This is rather sobering:
Global wind capacity increased an estimated 27,051 megawatts in 2008, ending the year at 120,798 megawatts (See Figures 1 and 2.) With cumulative installations up almost 29 percent, the growth rate exceeded the annual average of the past decade. Wind power accounted for 42 percent of new capacity additions in the United States (second only to natural gas for the fourth year running) and for 36 percent of new installations in Europe. The wind now generates more than 1.5 percent of the world’s electricity, up from 0.1 percent in 1997.
Ignoring the growth (from a low base), and the even larger rise in natural gas generation over the same period, the reality is that wind power generates a meaningless amount of electricity. And this is after several years of really spectacular growth in the installed capacity.
Previously i’ve concluded that our only hope of closing this gap between capacity and demand is a winning a bet on one of the means of fusion power. However, it occurs to me that there are several other choices that should be considered:
- radically reduce the demand for electricity
- find a way to break the centralised nature of our generating infrastructure
It should go without saying, but obviously i don’t hold out much hope of any of these scenarios playing out. The far more likely outcome is that we’ll continue to muddle along, plagued forever by our inability to overcome our instinctual greed, and desire to see ourselves ‘above nature’. There, it has been said…
The circumstance under which there is a reduction in demand for electricity and breaking the centralised nature of our generating infrastructure appear to be related. With the means of production (urgh!) as they are currently managed there is very little motivation to reduce consumption: the same corporations as manufacture, say, white goods, also sell electricity generation equipment. Just to be clear, i’m not suggesting that there is a conspiracy at work here, these influences are at the (corporate / political) cultural level. Next time you hear a mainstream politician telling you that the economy is about the right size, or maybe a little too large, to operate sustainably, you let me know!
In addition, the expectation of permanent supply of electricity, distributed over a wide area, is taken for granted by society. It wouldn’t be surprising to hear it discussed in terms of being a ‘basic human right’. The very term that we use, “utility” betrays this, it’s just something that we use (Middle English utilite, from Old French, from Latin ūtilitās, from ūtilis, useful, from ūtī, to use.)
The organisation of society into blocks of significant size to be exploitable by corporations under a system of consolidation and ‘economy of scale’ would appear to have been a mistake. The infrastructure which we have built around us is now so expensive to amortise (more fun with etymology, Middle English amortisen, to alienate in mortmain, from Old French amortir, amortiss-, from Vulgar Latin *admortīre, to deaden : Latin ad-, ad- + Latin mors, mort-, death.) that it’s hard to consider alternatives.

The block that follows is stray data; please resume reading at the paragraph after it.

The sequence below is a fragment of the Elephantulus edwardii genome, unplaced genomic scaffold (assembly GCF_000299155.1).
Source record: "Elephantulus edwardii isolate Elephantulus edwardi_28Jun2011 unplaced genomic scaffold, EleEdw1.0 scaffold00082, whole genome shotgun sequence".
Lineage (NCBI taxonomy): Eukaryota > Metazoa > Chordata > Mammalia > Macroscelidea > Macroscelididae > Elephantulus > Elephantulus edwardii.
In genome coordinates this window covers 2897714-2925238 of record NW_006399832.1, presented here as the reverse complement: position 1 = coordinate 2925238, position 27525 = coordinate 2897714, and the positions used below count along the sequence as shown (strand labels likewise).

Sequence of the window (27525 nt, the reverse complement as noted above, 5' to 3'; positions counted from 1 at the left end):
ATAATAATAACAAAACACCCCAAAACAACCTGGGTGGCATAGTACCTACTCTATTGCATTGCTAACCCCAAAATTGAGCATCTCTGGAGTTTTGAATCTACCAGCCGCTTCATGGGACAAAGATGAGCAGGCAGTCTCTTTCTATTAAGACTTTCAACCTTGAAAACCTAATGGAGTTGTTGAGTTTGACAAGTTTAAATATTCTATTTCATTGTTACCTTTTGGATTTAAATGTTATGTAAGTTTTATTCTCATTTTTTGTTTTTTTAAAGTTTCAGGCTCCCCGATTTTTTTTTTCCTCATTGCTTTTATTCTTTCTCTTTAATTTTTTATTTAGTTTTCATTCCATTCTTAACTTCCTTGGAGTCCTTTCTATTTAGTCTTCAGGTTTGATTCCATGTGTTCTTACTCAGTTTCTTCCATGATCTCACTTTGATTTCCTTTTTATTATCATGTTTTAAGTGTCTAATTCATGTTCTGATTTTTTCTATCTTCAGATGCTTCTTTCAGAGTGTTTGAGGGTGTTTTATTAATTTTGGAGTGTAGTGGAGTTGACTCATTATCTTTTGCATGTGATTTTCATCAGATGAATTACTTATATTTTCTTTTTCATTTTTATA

The reason that we maintain baseload generation is that the consumers of the electricity at the nodes the distribution grid have ceded all control to the centre. Industrial usage may require the kind of 5 nines (i forget how many nines are really needed..) but is there any need for that cost to be born by society as a whole?
If we re-imagine the system decentralised and blown apart, with generation and storage distributed throughout, we end up with a system having some different properties. Storing energy at the nodes makes it possible to incorporate intermittent source of generation, with the peaks and troughs being smoothed out. Excess local capacity can be stored, and, when storage capacity is exceed, pushed back into grid to be stored elsewhere. This would make it possible to use a far more diverse set of generating sources.
Storage doesn’t necessarily mean chemical batteries, although things like NH3 probably have role to play on some level. If the issues around small scale storage of hydrogen can be resolved (isn’t it just a materials problem?), local production of H2 by electrolysing waste water could be utilised in fuel cells, etc. Innovation on low loss energy transformation would become important.
There are perhaps two more radial ideas here:
- an intermittent supply of electricity is acceptable in some cases. Or perhaps merely the introduction of it as a potential constraint would force society away from utilizing such wasteful designs. If you were building a fridge and had to include the possibility of intermittent electricity, would you start to care more about insulation and thermal mass? Appliances with constant draw, even when not being used, would become unthinkable.
- nodes in the system which consumed more than they generated would be forced to either reduce their demands, or pay other nodes in the system for any excess capacity. The fundamental change being that the costs of higher demand would be born by the nodes using more than they are generating, and not the system as a whole.
[This has ended up being an unstructured collection of thoughts. These ideas occur to me during the week, and by the time my weekend writing time rolls around it all comes flooding out in an inarticulate deluge…]